Soccer and the Spin Cycle of Doubt

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F_BethanyO

Growing up, I participated in soccer. It’s my one and only attempt at the team sport variety of athleticism—emphasis on “attempt.” If enthusiasm could win games, I was on top every time. But truth be told, I was the kid who would forget which goal was mine and which was the other team’s, and I made my fair share of scores for the enemy side. My sense of excitement just couldn’t make up for my complete lack of direction.

At the end of the year, though, every member of my team would receive a participatory ribbon or trophy—some sort of A-for-effort token. It is exactly the kind of thing that means absolutely nothing when you give it to both the star player and the star player for the other side, i.e. someone with my sense of direction. (Wink. Wink.) Handing out rewards just for being on the field seems arbitrary at best and downright unfair at worst. Shouldn’t the star players be the only ones going home with the trophies and ribbons? People as directionally challenged as I should probably go find something else to do, right? Eventually that’s exactly what I did, throwing my participation tokens into the trash, filling my world instead with music and books.

Now I understand something about those participation tokens that I didn’t then. It’s true: not everybody is the star player on the team. Some of us (cough) are downright terrible, if we’re willing to admit it. But looking back, I see the courage it took to do it anyway, to try and learn and grow.

I wonder when it was that I stopped believing that stepping out on the field, enthusiasm in tow, was enough. Somewhere along the way, I began to think I should only participate in the things I knew I would rock. If there was a chance I’d step out in the wrong direction or score for the other team, it wasn’t the activity for me. I forgot that it’s possible to survive a good faceplant, and that if we aren’t growing, it’s possibly we’re actually wilting.

Lately, I’ve tried to embrace a bolder state of mind. I’ve stepped out in a few areas and tried to put myself into situations that scare me and hold nothing but uncertainty. As I’ve stepped out onto the playing field, I’ve heard these words tumble over and over in my mind,  like the spin cycle on a washing machine: “Who do you think you are?”

I’ve worked towards authenticity in relationships. Who do you think you are?
I’ve put on my lipstick and headed out on dates. Who do you think you are?
I’ve strung words together and pressed “publish.” Who do you think you are?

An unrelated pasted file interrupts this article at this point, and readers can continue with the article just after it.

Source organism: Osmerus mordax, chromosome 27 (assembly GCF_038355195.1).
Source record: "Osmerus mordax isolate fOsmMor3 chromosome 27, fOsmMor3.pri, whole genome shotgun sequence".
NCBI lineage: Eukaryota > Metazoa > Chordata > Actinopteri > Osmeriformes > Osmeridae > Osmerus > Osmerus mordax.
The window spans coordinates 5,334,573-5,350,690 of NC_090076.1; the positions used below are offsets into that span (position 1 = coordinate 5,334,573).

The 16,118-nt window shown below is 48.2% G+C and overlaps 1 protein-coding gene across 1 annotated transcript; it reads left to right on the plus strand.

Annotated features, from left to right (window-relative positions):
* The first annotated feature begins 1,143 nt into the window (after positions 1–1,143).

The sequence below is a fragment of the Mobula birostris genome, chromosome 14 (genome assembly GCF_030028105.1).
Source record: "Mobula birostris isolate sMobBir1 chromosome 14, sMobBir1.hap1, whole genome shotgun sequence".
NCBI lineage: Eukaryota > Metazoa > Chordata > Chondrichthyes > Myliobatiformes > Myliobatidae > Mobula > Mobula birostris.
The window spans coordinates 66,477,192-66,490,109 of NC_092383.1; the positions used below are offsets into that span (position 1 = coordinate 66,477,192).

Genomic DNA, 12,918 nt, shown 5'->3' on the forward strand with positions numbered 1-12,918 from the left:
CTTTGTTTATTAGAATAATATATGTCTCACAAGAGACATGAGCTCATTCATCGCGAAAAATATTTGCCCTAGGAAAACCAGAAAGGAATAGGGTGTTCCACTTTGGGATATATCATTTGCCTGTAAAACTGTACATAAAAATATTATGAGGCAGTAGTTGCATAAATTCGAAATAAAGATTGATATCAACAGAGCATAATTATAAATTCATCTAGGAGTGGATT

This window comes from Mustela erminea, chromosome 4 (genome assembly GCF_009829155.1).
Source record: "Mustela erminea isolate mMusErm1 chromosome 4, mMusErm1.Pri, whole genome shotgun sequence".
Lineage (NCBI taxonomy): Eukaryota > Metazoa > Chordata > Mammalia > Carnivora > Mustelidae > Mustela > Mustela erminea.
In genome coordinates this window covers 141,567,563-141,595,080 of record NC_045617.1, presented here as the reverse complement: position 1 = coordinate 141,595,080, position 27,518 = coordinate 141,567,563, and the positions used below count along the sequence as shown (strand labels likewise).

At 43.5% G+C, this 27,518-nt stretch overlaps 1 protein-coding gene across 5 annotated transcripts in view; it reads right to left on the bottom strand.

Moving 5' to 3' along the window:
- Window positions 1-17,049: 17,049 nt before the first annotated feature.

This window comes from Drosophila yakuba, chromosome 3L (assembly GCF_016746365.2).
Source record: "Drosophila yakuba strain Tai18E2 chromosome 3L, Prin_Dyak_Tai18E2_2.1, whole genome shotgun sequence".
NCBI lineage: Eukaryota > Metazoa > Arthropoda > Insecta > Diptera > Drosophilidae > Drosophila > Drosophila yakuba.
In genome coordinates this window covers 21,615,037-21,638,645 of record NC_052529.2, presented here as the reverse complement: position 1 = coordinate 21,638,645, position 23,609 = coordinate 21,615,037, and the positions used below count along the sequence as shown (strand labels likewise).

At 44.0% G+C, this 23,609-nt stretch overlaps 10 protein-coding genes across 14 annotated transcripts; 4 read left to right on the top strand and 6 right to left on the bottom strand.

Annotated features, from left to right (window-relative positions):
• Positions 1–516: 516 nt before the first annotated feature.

I’ve gone to events outside my comfort zone. Who do you think you are?
I’ve been creative. I’ve shared ideas and dreams. Who do you think you are?

Who do you even think you are, Bethany?

The problem with this question is that it doesn’t exist in a vacuuum. I could easily list a dozen ways I’ve taken the ball and run straight for the wrong goal in a way that’s obvious to all, just this week. I’ve attempted a few things that I’ve just been flat out no good at, and I’ve experienced my fair share of awkward and clumsy. And you know what? There’s always someone to point out that fact. If you’re a perfectionist like me, you don’t even need another person around.

But lately, I’m skeptical of a world that acknowledges success only as hashtagwinning, and I’m worn out from being stuck in the questioning spin cycle. I’ve begun to wonder what it might look like to celebrate with each other not just on the times we score an obvious goal, but simply by the fact that we’ve taken that step onto the field. We’re there, in the game, together. Pumping our legs up and down, gasping for air, participating in life whether there’s a trophy at the end or not.

Maybe I need to drown out the drone of “Who do you think you are?” with some other, equally important questions. “Why not me? Hey, did you see me try? Did you see me get closer to where I want to be—who I want to be? And what if I’m not the best at … [fill in the blank.] So what?

What I see from the people I truly admire is grit and the determination to keep forging forward no matter how many times they fall down. They remind me of this: I can wait until I think I’ve got it all together to type out words, reach out to people, have that hard conversation. Or I can choose another way—moving forward, step by step, as unsure as I’ll ever be. I can ask myself over and over again who I think I am, or I can ask myself why not me?

As I take a first step, I find myself begin to soften. I begin to see the bravery in others, and even let myself believe in mine. I see sweet, sweet grace. And I take another step.

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Image credit: Michelle Milla

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